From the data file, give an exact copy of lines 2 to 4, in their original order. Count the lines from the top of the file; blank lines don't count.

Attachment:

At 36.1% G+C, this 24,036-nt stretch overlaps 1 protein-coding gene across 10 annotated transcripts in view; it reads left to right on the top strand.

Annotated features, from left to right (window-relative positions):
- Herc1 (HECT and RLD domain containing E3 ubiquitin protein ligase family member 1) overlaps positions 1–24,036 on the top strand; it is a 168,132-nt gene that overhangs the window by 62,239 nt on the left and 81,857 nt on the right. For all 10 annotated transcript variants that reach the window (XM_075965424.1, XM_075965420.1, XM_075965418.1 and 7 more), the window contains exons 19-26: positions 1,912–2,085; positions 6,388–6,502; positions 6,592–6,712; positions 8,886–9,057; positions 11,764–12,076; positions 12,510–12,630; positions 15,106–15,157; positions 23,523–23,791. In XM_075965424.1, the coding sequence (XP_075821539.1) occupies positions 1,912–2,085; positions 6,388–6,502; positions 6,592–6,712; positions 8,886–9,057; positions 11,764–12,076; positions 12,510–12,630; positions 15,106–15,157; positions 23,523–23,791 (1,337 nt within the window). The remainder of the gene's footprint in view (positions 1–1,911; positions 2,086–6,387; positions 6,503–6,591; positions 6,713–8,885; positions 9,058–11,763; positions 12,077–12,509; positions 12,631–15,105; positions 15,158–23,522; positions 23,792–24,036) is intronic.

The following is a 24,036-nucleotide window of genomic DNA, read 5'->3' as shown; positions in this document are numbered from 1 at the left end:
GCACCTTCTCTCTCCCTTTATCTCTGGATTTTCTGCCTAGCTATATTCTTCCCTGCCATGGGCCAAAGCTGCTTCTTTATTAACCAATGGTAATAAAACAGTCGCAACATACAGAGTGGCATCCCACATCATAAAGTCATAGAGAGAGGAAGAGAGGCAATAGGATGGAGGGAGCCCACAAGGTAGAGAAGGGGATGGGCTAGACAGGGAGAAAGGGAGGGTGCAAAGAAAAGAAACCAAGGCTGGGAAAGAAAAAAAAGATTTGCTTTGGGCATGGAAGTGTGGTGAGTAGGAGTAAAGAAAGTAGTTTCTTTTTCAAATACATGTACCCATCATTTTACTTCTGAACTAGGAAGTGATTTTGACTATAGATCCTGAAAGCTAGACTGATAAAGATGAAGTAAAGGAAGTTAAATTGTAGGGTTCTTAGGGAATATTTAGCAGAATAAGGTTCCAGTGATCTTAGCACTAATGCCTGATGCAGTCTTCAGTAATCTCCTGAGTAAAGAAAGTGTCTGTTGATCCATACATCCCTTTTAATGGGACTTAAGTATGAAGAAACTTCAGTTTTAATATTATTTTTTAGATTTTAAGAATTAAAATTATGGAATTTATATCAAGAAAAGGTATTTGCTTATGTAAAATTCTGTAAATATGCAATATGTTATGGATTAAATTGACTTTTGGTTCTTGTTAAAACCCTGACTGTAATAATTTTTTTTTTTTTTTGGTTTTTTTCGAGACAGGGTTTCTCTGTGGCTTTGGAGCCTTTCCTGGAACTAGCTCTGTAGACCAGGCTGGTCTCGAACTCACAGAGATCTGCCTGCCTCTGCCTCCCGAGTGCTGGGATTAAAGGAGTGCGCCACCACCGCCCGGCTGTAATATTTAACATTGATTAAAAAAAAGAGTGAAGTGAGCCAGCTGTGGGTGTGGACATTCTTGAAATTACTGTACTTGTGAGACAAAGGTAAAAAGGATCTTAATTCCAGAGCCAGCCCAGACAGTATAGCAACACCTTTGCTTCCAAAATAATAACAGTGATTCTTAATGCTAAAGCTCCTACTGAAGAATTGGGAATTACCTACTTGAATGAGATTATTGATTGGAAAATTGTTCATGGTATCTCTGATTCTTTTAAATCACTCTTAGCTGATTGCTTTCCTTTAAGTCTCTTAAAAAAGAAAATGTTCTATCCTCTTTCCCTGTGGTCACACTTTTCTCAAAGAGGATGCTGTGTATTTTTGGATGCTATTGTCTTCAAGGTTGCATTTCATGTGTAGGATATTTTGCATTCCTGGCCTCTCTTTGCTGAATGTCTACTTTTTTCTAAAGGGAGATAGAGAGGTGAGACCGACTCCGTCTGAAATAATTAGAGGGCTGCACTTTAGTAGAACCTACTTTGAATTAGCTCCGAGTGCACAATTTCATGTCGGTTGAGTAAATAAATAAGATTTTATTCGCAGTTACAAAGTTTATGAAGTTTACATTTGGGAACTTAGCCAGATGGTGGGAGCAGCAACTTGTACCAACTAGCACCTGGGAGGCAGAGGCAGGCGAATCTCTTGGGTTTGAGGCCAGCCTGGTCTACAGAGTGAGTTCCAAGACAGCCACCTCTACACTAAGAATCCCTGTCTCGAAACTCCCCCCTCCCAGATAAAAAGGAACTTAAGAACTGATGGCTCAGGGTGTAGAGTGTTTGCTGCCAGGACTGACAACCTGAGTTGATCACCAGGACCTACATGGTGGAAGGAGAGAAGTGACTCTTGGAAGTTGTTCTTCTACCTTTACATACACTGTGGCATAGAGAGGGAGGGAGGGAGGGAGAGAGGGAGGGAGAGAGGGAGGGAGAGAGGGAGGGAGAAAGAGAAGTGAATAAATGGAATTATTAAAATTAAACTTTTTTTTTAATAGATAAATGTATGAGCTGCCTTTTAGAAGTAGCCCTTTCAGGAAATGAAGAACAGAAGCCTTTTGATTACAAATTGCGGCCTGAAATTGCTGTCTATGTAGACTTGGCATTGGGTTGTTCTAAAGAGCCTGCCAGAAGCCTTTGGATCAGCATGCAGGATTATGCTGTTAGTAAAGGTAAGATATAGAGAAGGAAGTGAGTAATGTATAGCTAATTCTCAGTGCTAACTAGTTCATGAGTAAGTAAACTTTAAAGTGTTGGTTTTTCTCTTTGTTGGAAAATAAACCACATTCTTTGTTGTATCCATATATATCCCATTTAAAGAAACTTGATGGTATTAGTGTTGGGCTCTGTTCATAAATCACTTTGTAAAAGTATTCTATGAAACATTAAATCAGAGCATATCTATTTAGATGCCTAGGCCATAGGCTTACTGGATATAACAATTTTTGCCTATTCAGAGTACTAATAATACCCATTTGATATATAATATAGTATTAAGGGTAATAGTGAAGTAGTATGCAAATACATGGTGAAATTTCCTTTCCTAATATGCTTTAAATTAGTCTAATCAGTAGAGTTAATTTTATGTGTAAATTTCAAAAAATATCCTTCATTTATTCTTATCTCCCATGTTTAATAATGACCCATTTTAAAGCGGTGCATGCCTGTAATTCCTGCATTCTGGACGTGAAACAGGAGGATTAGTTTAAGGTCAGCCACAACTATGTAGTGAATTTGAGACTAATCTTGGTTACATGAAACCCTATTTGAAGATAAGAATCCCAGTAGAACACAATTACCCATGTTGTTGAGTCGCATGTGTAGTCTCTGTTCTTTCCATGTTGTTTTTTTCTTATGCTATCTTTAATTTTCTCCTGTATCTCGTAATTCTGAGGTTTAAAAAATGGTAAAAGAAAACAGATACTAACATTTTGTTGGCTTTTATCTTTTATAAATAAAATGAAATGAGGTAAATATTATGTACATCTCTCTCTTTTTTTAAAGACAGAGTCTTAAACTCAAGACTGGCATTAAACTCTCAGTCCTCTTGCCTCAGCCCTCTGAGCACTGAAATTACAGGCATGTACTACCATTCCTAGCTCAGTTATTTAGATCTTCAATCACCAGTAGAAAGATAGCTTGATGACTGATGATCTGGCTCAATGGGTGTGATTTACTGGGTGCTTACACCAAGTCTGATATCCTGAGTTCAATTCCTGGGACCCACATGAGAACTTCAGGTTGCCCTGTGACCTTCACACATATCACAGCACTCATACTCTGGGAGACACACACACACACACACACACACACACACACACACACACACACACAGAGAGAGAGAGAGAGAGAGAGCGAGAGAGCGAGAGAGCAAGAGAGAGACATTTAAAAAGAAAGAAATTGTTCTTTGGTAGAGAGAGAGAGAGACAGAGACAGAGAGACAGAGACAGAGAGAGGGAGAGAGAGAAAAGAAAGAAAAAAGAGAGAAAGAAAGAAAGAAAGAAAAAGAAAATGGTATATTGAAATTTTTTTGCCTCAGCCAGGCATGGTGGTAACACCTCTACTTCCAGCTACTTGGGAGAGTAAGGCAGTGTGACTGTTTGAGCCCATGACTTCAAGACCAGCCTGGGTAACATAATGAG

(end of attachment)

Annotated features, from left to right (window-relative positions):
- Herc1 (HECT and RLD domain containing E3 ubiquitin protein ligase family member 1) overlaps positions 1–24,036 on the top strand; it is a 168,132-nt gene that overhangs the window by 62,239 nt on the left and 81,857 nt on the right. For all 10 annotated transcript variants that reach the window (XM_075965424.1, XM_075965420.1, XM_075965418.1 and 7 more), the window contains exons 19-26: positions 1,912–2,085; positions 6,388–6,502; positions 6,592–6,712; positions 8,886–9,057; positions 11,764–12,076; positions 12,510–12,630; positions 15,106–15,157; positions 23,523–23,791. In XM_075965424.1, the coding sequence (XP_075821539.1) occupies positions 1,912–2,085; positions 6,388–6,502; positions 6,592–6,712; positions 8,886–9,057; positions 11,764–12,076; positions 12,510–12,630; positions 15,106–15,157; positions 23,523–23,791 (1,337 nt within the window). The remainder of the gene's footprint in view (positions 1–1,911; positions 2,086–6,387; positions 6,503–6,591; positions 6,713–8,885; positions 9,058–11,763; positions 12,077–12,509; positions 12,631–15,105; positions 15,158–23,522; positions 23,792–24,036) is intronic.

The following is a 24,036-nucleotide window of genomic DNA, read 5'->3' as shown; positions in this document are numbered from 1 at the left end: